Jul 16, 2009 at 10:22 pm #1237811
i just got a 35 liter dry pack backpack
i love using it in the water
i also have thought about using it as a sleep pad what other things can i do with it?Jul 17, 2009 at 11:40 am #1514583
35L is quite a big dry sack, but you could still maybe use it as a pillow case.
I really like drysacks in general for pillow cases because you can roll them to the correct volume to suit whatever amount of stuffing you have on hand. I find this makes a better pillow case than cinch top stuff sacks where you wind up with a pillow that is too soft usually because you don't have enough stuff to fill it fully.
I use a 10L dry sack to hold my down sleeping bag and then when the sleeping bag is unpacked I stuff whatever clothes I have on hand into the dry sack. I roll it to the right size so the pillow isn't too soft and I'm good to go.
As an added bonus, smells don't really get through the dry sack material so you can use dirty old socks & undies in your pillow if you're short on stuff to jam in there. I usually stuff pretty much everything inside for my pillow. I use socks, underwear, tent stuff sack, sleeping pad stuff sack etc….it all goes in and this gives me the best pillow plus it keeps my stuff organized in one spot.
I use one of the 'storm sacks' by SealLine which is their lightest model. A 10L bag is 77g. I could probably get away with a 5L one (62g) but it's easier to get a sleeping bag in the 10L one. I consider a drysack pretty much mandatory when using a down sleeping bag. The extra ounce or so is well worth knowing your sleeping bag is gonna be dry for sure. Otherwise a slip into a stream could ruin your trip…especially if it's raining the whole trip so you have no chance to dry your wet bag.Jul 17, 2009 at 11:45 am #1514585
Another idea is you could use it under your feet if you use a 3/4 length sleeping pad. Just let a bit of air in so it's the right thickness and you're good to go. Perhaps this is what you meant when you said you could use it as a sleeping pad. If you meant using it as a torso sized pad….well maybe but it would likely feel like sleeping on a balloon and your torso weight might damage it.Jul 26, 2009 at 3:22 pm #1516655
Another idea is that instead of stuffing your drysack with clothes and rolling it to the ideal volume, you could just use air to make an air pillow. I tried this with two of my dry sacks. One of them (a super light one) would hiss out air from the roll top when the pressure of my head was on it, but my slightly heavier SealLine (77g for 10L sack) Storm sack seems to be air tight. The pillow did want to roll around a bit, but the comfort seemed to be good. You'd want a larger dry sack for this, as a small one (ie. 5L) feels like resting your head on a ball, whereas a larger one (ie. a longer one) does not. 10L is a good size.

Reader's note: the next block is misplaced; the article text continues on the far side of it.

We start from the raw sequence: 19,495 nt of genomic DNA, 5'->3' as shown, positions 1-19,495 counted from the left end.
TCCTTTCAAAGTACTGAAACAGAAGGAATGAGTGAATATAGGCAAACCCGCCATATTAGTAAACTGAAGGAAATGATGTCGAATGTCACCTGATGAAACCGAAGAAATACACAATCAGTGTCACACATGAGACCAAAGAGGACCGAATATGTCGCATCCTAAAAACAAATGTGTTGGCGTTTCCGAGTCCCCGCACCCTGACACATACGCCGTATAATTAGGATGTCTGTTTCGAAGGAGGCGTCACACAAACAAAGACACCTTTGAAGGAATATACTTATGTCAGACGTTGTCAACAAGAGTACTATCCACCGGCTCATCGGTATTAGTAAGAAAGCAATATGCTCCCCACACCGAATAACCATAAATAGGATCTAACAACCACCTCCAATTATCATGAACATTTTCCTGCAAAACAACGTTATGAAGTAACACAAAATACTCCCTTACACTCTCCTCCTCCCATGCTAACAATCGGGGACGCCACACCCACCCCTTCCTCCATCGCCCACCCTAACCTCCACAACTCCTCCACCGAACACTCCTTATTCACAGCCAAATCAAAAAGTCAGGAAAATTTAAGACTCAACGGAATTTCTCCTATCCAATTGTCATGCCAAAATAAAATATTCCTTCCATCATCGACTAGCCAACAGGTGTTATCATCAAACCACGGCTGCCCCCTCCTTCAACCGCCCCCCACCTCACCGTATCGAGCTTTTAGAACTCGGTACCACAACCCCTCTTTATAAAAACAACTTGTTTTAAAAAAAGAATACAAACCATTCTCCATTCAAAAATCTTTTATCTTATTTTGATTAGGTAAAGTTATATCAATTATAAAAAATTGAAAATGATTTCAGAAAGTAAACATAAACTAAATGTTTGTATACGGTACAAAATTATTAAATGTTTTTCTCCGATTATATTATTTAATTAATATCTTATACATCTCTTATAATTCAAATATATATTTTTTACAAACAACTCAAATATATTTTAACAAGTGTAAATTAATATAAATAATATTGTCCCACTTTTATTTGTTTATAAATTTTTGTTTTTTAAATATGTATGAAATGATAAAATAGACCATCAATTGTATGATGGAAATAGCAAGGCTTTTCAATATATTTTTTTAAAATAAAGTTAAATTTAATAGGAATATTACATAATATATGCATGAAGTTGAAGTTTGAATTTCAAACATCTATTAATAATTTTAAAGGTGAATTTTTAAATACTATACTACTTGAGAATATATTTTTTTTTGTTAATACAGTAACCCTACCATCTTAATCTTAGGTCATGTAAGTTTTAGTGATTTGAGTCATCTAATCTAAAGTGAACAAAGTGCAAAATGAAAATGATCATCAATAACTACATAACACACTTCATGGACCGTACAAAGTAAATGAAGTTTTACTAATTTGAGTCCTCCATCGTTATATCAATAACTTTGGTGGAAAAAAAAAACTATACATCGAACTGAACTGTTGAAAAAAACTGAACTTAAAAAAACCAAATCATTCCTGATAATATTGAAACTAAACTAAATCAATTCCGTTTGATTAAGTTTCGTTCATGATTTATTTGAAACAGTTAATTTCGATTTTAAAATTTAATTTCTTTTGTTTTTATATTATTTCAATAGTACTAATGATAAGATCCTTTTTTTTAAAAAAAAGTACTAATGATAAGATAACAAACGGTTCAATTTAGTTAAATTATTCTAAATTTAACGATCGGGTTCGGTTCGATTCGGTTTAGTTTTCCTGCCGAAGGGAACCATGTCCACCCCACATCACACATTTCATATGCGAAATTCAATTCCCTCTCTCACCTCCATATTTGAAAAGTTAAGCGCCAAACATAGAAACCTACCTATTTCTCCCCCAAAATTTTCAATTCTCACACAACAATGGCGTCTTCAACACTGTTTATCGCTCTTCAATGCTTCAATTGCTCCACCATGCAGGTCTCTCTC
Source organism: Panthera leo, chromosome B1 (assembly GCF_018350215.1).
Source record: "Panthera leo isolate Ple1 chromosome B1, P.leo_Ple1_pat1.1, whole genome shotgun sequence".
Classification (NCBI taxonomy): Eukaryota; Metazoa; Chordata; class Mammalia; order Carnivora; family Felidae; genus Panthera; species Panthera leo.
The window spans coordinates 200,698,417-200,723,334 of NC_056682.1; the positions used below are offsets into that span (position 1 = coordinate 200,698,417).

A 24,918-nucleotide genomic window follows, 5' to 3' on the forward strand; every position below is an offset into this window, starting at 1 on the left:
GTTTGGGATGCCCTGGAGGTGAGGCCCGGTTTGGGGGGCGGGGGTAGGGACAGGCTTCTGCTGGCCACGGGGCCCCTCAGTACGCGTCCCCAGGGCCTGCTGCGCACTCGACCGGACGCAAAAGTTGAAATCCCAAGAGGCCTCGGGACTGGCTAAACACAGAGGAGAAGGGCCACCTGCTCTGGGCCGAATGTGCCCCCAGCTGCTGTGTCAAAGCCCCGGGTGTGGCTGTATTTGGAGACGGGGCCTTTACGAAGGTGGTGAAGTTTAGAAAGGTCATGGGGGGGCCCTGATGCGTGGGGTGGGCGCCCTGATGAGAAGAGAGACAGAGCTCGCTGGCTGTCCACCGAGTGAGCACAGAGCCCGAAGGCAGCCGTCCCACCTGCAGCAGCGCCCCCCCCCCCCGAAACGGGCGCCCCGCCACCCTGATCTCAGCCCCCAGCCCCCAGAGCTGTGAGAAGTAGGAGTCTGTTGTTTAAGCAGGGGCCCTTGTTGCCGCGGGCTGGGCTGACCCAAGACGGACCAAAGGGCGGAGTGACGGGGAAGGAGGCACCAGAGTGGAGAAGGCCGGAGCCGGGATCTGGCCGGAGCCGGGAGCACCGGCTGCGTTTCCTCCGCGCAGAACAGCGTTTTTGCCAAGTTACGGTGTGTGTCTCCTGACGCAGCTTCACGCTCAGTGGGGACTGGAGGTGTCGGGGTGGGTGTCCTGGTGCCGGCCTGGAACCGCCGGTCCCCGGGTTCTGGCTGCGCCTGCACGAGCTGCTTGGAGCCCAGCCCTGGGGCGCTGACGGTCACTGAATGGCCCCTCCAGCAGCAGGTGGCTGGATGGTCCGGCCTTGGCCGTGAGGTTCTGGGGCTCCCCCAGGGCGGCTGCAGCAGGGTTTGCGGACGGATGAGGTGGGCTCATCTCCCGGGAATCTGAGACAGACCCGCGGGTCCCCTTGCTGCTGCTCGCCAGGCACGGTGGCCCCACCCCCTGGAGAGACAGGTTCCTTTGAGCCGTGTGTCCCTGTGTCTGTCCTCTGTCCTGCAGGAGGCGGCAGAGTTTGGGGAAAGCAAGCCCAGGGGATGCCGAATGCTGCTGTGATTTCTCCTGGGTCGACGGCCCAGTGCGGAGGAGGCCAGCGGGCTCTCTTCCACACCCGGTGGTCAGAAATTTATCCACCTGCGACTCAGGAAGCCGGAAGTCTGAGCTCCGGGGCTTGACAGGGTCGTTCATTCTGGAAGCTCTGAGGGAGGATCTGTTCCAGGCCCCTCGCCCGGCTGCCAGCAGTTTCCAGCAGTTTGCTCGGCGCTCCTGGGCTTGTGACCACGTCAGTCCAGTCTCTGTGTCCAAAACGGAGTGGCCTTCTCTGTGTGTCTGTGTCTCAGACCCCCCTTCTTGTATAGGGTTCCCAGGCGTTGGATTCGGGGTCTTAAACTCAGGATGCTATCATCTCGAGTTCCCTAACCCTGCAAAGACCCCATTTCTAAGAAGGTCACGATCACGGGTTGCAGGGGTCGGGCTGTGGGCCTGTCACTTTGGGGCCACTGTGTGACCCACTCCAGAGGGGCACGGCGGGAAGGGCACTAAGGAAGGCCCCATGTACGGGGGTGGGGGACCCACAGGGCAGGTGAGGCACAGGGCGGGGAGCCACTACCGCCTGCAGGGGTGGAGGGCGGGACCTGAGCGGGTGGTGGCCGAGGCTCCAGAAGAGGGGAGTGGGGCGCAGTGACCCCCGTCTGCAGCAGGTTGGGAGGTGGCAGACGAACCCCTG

I prefer to stuff mine with clothes, but on a cold night where you are wearing all your clothes this is a decent option.Oct 29, 2009 at 10:29 pm #1541106
Wash your clothes with it. A bit of Bronners and 10 minutes of shaking should do a decent job. You might have to do this inside out if you want to keep the bag completely dry.Nov 18, 2009 at 11:23 am #1546127
I like the idea of using a dry bag for washing… can't believe it never occured to me.
I know this is a backpacking forum, but this is a biking tip. Hope you don't mind.
How about using it as an improvised behind the bike seat super-twinkie.
Works great because it can be set to any size to accomidate your gear and stuffed full to keep the bag taught and stiff.Nov 18, 2009 at 11:28 am #1546129
I was just watching on tv Egyptians using a pig bladder inflated to make cheese with. Possibly disgusting based on cleanliness factors, but how cool would some moutain goat cheese be! :)Dec 8, 2009 at 6:18 am #1551464
@ramblerLocale: On the AT in VA
Here is an interesting article on dry bags.
I use Camp Inn Bags when using my Gearskin Pack. They are a bit thicker than the lighter nylon Sea to Summit, but lighter, I think, than the thicker nylon models.
The tinner (Green) Sea to Summit is on top holding a sleeping bag, the heavier Camp Inn is on the bottom holding clothes. Yellow with black bottom. Both can hold water for washing. They dry out quickly. With a full length pad I do not need a pilow, but Sea to Summit is more comfortable as a pillow cover.
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